Science journalist Ed Yong is a must-read — with his in-depth reporting, his beautifully told stories, and spot-on analysis. He is one of the go-to-journalists for the most up-to-date and accurate information on the pandemic.
On top of his reporting, he also published a book in 2022, called “An Immense World: How Animal Senses Reveal the Hidden Realms Around Us,” about how animals experience the world, outside the confines of human senses.
“Each creature really is only able to sense a small amount of the fullness of reality,” he said. “I find this idea to be one of the most beautiful in biology. At the same time, it is humbling and also very expansive … because it tells us how much we’re missing, how much there is to understand and know about.”
The Pulse invited Yong to come to Philadelphia for a conversation at the Academy of Natural Sciences. He talked about what he learned while writing the book, and he also reflected on what it was like to work on the book during the pandemic, and why he thinks we will be stuck in an era of epidemics and pandemics yet to come.
On a “scallop TV” experiment:
There’s a guy called Daniel Speiser. He’s done some great work on scallop vision, and … he did an experiment that he calls scallop TV where you put little scallops on, on small chairs and showed them movies, of flecks of food drifting past in the water. And sure enough, the scallops would open the shells and extend little sensory tentacles out to explore … hell of a thing watching a scallop be curious about the world.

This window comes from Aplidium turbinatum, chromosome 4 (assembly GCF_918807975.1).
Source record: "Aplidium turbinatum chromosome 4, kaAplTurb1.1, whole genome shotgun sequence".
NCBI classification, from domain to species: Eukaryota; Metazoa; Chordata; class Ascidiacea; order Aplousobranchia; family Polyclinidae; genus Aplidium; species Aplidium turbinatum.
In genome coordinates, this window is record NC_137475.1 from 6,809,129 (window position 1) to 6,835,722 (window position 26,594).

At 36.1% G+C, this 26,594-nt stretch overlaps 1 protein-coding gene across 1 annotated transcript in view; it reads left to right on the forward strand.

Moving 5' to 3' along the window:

I really, really tried to understand how animals use their senses, and a really cool part of the book was this idea that … “An Immense World” is not a book about superiority, but about diversity. So often one common way of engaging with animals’ sense is to prize them only when they exceed our own. So … an eagle’s vision or a shark’s sense of smell — the super sensers. But my argument here is that … the really interesting thing here … is the variation: it’s how disparate the experiences of other animals can be, so that even when you have something like a scallop, which has much poorer vision than ours, there is something truly fascinating about how it uses its eyes and what it gets from the world.
On reading a bat’s mind through echolocation:
It’s almost like one of the easiest to study because unlike, say, vision or smell, echolocation doesn’t work unless the bat is doing something. It needs to put out energy in the world. The bat says Marco, and it makes its surroundings say Polo back. Because of that, by recording the bats calls, you can kind of gauge its intent. So an echolocating bat will change the types of sounds it produces to get different kinds of information back from the environment. … You can record that with a microphone and it basically gives you an insight into exactly what the bat, what it’s trying to do at that moment. It’s sort of like reading the creature’s mind, and yet you can’t really read the creature’s mind. Despite … the technological sophistication that makes echolocation such an understandable sense, I still don’t know what it’s like to be a bat.
On the mystery of magnetoreception